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Demystifying AI for business

Demystifying AI for business

Alexander Linden, research vice president at Gartner, says there are plenty of myths surrounding artificial intelligence (AI), and believes business leaders shouldn't trust any of the myths and hype around the technology, but rather become centres of expertise.

Speaking ahead of his presentation at the Gartner Symposium/ ITxpo in Cape Town next week, Linden said enterprise architecture and technology innovation leaders must walk a fine line between embracing and overplaying AI technologies' role in delivering business value for digital businesses.

"Leaders shouldn't trust any of the myths and hype around AI. Instead, they must become centres of expertise if they are going to educate senior business executives on the real benefits — and shortcomings — of AI," added Linden.

Linden identified and expounded on several myths around AI, including: -

Myth 1: Buy an AI to solve your problems

Reality: There is no such thing as "an AI." Enterprises don't need an "AI." They need business results in which AI technologies may play a role.

"AI is a collection of technologies that can be used in applications, systems and solutions to add specific functional capabilities. Organisations should select best-fit, best-of-breed AI technologies to meet targeted business needs," Linden added.

Myth 2: Everyone needs an AI strategy or a chief AI officer

Reality: AI is a loose collection of many technologies, and although they will become pervasive and increase in capabilities for the foreseeable future, focus instead on business results that these emerging technologies can enhance. AI will affect all C-level roles.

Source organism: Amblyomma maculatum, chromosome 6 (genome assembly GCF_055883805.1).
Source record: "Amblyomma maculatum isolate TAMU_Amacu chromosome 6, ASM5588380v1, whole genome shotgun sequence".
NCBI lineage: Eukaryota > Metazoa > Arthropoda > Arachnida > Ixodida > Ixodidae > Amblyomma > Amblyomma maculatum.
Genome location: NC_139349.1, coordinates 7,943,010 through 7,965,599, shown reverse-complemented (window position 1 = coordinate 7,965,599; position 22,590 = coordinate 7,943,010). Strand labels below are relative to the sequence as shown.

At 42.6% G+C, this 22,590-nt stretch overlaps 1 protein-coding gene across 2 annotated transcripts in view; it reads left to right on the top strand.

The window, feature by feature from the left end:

Myth 3: Artificial intelligence is real

Reality: "AI" has become a generalised marketing term, often with little substance or value. Very useful, specific functions have been created (such as speech and image recognition, game playing, fraud and failure prediction), but no general intelligence is in sight. The concept of "intelligence" is an overrated generalisation that leads to imprecise thinking. Be specific. Look for specific functional capabilities that drive a desired business result.

Myth 4: AI technologies define their own goals

Reality: People define goals; technologies execute them. Technologies (whether AI or not) do not have their own goals that they seek to achieve. Machines execute the programs they have been fed, whether the programs consist of code, data or both. In AI, goal-seeking is an illusion programmed in by people.

Myth 5: AI has human characteristics

Reality: AI developers use advanced analytics, special algorithms and large bodies of data to deceive people into believing that their product learns on its own and understands, thinks and empathises with the user. Management (and others) will continue to unconsciously anthropomorphise technologies. Don't be fooled into believing the technologies are more capable than they really are. Investing under deceptive pretences can lead to unsatisfactory results and, worst case, career failures.

Proceed with caution

According to Forrester CIOs are still unsure of how they can apply AI for long-term success.

Research from the company states that 57% of businesses and technology professionals expect that AI will help improve customer experience and support, with 37% implementing or planning to implement intelligent assistants and 35% doing the same with cognitive products for customers.

Despite all it has to offer, AI implementations should proceed with caution, says Forrester.

The report highlights that it's easy to overlook just how much work goes into getting a computer system to the point required to deliver the promised results.

"Sentient systems capable of true cognition remain a dream for the future. But many AI techniques and building blocks are available today, and you can leverage them as part of your process optimisation programs and customer facing applications," reads an excerpt from a Report by Forrester Principal Analyst Martha Bennett. "Forrester surveyed business and technology professionals and found that, while only a comparatively small number of organisations have already implemented AI and are expanding their use, over half of companies expressed their intention to invest in AI in the next 12 months."

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